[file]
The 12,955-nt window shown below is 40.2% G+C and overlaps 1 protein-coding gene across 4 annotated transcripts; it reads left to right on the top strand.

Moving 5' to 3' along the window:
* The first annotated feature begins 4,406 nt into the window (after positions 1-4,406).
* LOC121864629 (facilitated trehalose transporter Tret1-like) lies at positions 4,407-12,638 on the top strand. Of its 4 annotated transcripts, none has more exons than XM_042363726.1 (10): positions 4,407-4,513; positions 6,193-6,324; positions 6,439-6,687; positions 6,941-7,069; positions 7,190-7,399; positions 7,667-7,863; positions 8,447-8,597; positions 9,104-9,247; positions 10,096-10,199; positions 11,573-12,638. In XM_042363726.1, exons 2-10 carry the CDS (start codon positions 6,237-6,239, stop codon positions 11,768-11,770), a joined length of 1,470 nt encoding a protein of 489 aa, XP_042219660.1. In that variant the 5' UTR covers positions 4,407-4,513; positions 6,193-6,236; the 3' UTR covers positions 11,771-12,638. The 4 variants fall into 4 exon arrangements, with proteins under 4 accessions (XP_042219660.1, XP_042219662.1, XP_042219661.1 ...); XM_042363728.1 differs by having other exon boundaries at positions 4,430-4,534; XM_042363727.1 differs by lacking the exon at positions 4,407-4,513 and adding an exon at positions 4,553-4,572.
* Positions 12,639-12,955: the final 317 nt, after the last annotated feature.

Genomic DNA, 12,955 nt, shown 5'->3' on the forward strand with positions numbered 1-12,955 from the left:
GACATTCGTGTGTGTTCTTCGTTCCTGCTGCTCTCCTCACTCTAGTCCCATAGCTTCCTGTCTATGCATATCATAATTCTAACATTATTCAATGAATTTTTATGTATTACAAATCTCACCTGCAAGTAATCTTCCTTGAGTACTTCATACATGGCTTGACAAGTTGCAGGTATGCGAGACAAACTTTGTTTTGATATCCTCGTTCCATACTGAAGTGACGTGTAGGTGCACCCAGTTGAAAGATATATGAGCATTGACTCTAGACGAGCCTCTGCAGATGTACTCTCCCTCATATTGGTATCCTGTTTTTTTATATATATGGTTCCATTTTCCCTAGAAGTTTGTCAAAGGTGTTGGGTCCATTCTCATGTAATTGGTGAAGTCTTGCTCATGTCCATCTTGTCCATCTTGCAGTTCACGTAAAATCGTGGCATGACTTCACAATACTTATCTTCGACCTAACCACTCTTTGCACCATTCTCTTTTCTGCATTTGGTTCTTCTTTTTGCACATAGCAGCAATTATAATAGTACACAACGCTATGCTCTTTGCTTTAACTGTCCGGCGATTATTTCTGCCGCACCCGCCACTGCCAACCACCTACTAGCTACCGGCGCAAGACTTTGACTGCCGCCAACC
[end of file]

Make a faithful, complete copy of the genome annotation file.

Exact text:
The 12,955-nt window shown below is 40.2% G+C and overlaps 1 protein-coding gene across 4 annotated transcripts; it reads left to right on the top strand.

Moving 5' to 3' along the window:
* The first annotated feature begins 4,406 nt into the window (after positions 1-4,406).
* LOC121864629 (facilitated trehalose transporter Tret1-like) lies at positions 4,407-12,638 on the top strand. Of its 4 annotated transcripts, none has more exons than XM_042363726.1 (10): positions 4,407-4,513; positions 6,193-6,324; positions 6,439-6,687; positions 6,941-7,069; positions 7,190-7,399; positions 7,667-7,863; positions 8,447-8,597; positions 9,104-9,247; positions 10,096-10,199; positions 11,573-12,638. In XM_042363726.1, exons 2-10 carry the CDS (start codon positions 6,237-6,239, stop codon positions 11,768-11,770), a joined length of 1,470 nt encoding a protein of 489 aa, XP_042219660.1. In that variant the 5' UTR covers positions 4,407-4,513; positions 6,193-6,236; the 3' UTR covers positions 11,771-12,638. The 4 variants fall into 4 exon arrangements, with proteins under 4 accessions (XP_042219660.1, XP_042219662.1, XP_042219661.1 ...); XM_042363728.1 differs by having other exon boundaries at positions 4,430-4,534; XM_042363727.1 differs by lacking the exon at positions 4,407-4,513 and adding an exon at positions 4,553-4,572.
* Positions 12,639-12,955: the final 317 nt, after the last annotated feature.

Genomic DNA, 12,955 nt, shown 5'->3' on the forward strand with positions numbered 1-12,955 from the left:
GACATTCGTGTGTGTTCTTCGTTCCTGCTGCTCTCCTCACTCTAGTCCCATAGCTTCCTGTCTATGCATATCATAATTCTAACATTATTCAATGAATTTTTATGTATTACAAATCTCACCTGCAAGTAATCTTCCTTGAGTACTTCATACATGGCTTGACAAGTTGCAGGTATGCGAGACAAACTTTGTTTTGATATCCTCGTTCCATACTGAAGTGACGTGTAGGTGCACCCAGTTGAAAGATATATGAGCATTGACTCTAGACGAGCCTCTGCAGATGTACTCTCCCTCATATTGGTATCCTGTTTTTTTATATATATGGTTCCATTTTCCCTAGAAGTTTGTCAAAGGTGTTGGGTCCATTCTCATGTAATTGGTGAAGTCTTGCTCATGTCCATCTTGTCCATCTTGCAGTTCACGTAAAATCGTGGCATGACTTCACAATACTTATCTTCGACCTAACCACTCTTTGCACCATTCTCTTTTCTGCATTTGGTTCTTCTTTTTGCACATAGCAGCAATTATAATAGTACACAACGCTATGCTCTTTGCTTTAACTGTCCGGCGATTATTTCTGCCGCACCCGCCACTGCCAACCACCTACTAGCTACCGGCGCAAGACTTTGACTGCCGCCAACC